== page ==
I am using the manual method. Since I don’t have a picture of an aerial view of the whole crowd, I have to make estimates on the extent of the crowd based on the pictures available, and assume there is only one cluster for the whole crowd for simplicity–an assumption which I think is a valid if you look at the pictures by Anna Cosio in Carlos Palad’s blog, Catholic Position vs the RH Bill. I computed the total estimated area covered by the crowd by dividing the area into strips with the same 17 m width, and added the area of each strip.  The I used some rules of thumb in wired.com. I verified these rules by drawing on the floor a square with one meter on each side. I stood inside the square and found that 4 people can fit there with enough elbow room as I saw in the pictures. So I used 4 persons/sq.m. and came up with 60,000 persons. Even if I assume only 3 persons/sq.m., that is still 45,000 persons. I doubt that the crowd density is only 2 persons/sq.m., but even that gives 30,000 persons, which is still three times the estimate of 10,000 in newspapers.

4. Does the Manila Observatory do crowd estimation regularly? When?

No, Manila Observatory as an institution does not do crowd estimation, because its focus is primarily on geophysics and disaster science–earthquakes, typhoons, pollution, and space weather–and how these disasters can be quantified, predicted, mitigated, and avoided to save more lives. Some of my colleagues at the observatory–three of them also my fellow physics faculty in Ateneo–are working on satellite and ground data to map out climate change, rainfall patterns, and land use. But the techniques in satellite and ground data processing can easily be applied to crowd estimation, provided sufficient data such as aerial and street level photos are available. In Ateneo de Manila University, there are undergraduate students who are writing software for monitoring pedestrians and for counting fish fingerlings. There are also researchers working with cameras on toy planes to map out flooded areas. Many of these researchers are members of the Ateneo Innovation Center under Dr. Greg Tangonan, who is also the Director for the Congressional Commission on Science and Technology and Engineering (COMSTE). In short, there is expertise in Manila Observatory and Ateneo de Manila University to do crowd estimation. It is only a question whether they are interested to do it for street rallies and whether they have the manpower to do the research.  The harvest is great but the laborers are few.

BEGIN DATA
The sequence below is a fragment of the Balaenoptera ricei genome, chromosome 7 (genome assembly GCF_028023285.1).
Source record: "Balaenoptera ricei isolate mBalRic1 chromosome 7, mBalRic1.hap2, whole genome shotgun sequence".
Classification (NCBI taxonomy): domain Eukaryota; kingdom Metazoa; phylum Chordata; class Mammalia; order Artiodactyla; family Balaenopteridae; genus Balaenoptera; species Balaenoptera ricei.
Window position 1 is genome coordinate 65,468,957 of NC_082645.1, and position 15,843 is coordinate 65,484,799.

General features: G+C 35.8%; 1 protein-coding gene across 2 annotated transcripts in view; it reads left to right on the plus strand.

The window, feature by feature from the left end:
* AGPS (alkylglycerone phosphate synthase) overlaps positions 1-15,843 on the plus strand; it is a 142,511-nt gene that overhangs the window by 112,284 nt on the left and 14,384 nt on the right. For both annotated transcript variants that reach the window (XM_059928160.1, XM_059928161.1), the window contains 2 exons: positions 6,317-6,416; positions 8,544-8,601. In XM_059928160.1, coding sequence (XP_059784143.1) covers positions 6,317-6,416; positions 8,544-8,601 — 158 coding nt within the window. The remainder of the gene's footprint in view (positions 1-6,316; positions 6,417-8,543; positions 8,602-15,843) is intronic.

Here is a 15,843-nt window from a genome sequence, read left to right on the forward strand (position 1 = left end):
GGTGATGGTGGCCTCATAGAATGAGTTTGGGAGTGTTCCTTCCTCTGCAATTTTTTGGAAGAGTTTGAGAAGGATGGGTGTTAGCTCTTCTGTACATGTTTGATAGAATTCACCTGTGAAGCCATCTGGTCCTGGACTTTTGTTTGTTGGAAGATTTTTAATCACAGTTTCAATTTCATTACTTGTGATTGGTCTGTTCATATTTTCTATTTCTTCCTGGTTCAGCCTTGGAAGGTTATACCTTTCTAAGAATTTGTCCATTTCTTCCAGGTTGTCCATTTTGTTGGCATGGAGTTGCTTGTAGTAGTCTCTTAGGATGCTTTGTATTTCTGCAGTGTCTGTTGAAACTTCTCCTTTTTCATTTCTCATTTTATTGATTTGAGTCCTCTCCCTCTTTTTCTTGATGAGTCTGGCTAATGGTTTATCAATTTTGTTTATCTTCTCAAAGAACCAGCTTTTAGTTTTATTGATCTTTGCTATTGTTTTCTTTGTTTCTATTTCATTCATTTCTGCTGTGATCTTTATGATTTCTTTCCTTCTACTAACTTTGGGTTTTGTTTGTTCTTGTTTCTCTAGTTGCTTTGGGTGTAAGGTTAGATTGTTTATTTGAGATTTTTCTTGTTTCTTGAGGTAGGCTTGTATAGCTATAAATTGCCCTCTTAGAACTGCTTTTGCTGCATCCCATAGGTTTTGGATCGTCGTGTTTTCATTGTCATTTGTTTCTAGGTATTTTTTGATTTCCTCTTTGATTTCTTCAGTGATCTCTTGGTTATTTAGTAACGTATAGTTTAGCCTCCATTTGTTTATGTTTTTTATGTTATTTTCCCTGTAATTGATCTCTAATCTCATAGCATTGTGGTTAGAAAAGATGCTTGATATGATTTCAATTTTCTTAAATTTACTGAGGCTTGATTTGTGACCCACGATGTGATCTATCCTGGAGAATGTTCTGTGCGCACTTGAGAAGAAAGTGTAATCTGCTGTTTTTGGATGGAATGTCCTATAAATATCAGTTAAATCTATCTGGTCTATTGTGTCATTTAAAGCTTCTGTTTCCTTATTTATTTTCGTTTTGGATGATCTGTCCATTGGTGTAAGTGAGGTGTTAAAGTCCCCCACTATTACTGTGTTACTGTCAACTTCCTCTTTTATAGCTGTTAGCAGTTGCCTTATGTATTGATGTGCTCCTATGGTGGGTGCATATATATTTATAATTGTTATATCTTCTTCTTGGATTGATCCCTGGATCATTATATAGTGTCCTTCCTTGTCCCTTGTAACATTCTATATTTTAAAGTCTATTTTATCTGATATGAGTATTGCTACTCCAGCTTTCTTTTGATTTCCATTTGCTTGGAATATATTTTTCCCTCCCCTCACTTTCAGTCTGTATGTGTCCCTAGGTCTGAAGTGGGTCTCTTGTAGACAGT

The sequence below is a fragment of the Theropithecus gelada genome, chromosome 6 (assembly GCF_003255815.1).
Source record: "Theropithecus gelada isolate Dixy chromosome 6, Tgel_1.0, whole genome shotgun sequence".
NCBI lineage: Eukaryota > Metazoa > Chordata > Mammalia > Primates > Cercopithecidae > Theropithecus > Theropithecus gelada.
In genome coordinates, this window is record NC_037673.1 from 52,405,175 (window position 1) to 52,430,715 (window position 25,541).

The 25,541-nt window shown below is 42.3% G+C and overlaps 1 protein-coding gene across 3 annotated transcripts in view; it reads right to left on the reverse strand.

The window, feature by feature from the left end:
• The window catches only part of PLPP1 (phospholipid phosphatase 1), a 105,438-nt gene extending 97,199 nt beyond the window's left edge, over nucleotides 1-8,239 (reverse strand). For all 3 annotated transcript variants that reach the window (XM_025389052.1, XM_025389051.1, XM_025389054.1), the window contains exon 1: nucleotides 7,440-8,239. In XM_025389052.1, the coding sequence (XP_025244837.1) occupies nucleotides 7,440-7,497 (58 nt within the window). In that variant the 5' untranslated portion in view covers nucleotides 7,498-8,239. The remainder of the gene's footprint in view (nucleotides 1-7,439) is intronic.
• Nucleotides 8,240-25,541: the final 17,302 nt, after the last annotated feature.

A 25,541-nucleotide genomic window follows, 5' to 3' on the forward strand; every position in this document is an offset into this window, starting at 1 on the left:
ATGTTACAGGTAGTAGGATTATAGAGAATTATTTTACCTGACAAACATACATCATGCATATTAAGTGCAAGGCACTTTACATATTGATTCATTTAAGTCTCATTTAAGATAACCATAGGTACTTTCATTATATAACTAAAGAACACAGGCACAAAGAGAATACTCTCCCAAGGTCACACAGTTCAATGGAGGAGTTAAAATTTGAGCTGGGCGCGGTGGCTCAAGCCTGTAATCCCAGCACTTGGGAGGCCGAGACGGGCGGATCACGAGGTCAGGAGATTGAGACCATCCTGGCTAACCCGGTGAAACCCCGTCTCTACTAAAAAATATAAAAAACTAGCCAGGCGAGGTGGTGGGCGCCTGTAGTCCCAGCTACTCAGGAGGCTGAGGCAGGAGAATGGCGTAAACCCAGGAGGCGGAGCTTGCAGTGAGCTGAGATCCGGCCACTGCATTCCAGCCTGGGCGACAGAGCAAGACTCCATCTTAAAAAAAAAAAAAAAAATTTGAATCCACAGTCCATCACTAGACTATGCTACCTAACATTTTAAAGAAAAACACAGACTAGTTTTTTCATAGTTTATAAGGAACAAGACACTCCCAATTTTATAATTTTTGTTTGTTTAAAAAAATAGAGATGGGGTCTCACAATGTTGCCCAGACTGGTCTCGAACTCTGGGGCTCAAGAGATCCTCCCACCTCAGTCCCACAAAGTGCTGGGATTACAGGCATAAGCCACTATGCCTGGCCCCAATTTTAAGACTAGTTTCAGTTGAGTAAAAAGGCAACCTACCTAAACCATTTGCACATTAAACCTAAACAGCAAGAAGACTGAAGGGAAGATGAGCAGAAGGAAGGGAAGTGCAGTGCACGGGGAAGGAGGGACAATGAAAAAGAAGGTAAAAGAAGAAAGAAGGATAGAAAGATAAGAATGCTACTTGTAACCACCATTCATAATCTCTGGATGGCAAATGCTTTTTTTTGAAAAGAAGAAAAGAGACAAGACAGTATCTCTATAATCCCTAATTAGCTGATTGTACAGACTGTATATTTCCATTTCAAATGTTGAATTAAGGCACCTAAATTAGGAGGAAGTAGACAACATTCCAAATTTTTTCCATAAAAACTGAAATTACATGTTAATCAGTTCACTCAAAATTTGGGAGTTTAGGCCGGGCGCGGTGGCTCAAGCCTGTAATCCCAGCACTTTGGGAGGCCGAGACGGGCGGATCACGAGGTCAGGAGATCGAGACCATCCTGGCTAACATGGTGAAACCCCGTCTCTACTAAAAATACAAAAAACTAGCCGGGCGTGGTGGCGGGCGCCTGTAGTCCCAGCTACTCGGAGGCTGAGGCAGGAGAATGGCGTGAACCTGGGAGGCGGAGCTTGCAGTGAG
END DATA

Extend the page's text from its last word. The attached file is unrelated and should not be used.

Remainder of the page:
As a theoretical physicist, I only do crowd estimation using pen and paper, and the Aug. 4 EDSA Prayer Rally was my first work. I am willing to do crowd estimation regularly as a service for the Church, provided I am given sufficient data consisting of time-stamped pictures in aerial and street level views. The results of the analysis can be published in the web, i.e. in my blog. Other researchers can then challenge the methodology and assumptions, and come up with their estimates using the same or more comprehensive data set. If there are more researchers working on this problem, we can create a Philippine Journal on Crowd Estimation. The results can be applied to any type of crowd–armies of ants, schools of fish, flocks of birds, herds of cattle–even if they would be as numerous as the stars in the heavens or as the sands in the sea.  For this is how science is done: a continuous dialogue in search for truth.

View of the EDSA Shrine during the Aug. 4., 2012 Prayer Rally

View of the crowd at EDSA Shrine during the Aug. 4., 2012 Prayer Rally (picture by Quirino Sugon Jr.)

5) Do you think your personal convictions affected your scientific work on this particular crowd estimation? Why or why not?

I am a Catholic who loves the Church in the same way as Faramir loves Gondor: “And I would have her loved for her memory, her ancientry, her beauty, and her present wisdom. Not feared, save as men may fear the dignity of a man, old and wise” (Two Towers, p. 314-315). I read the Bible, the Catechism, the lives and writings of saints, and the history of the Church. I organize Latin masses and promote the rosary. In the case of the RH Bill, and of all other issues such as women ordination, same-sex marriage, and human evolution, I only follow what St. Ignatius of Loyola laid down in his Spiritual Exercises–The Rules for Thinking, Judging, and Feeling with the Church: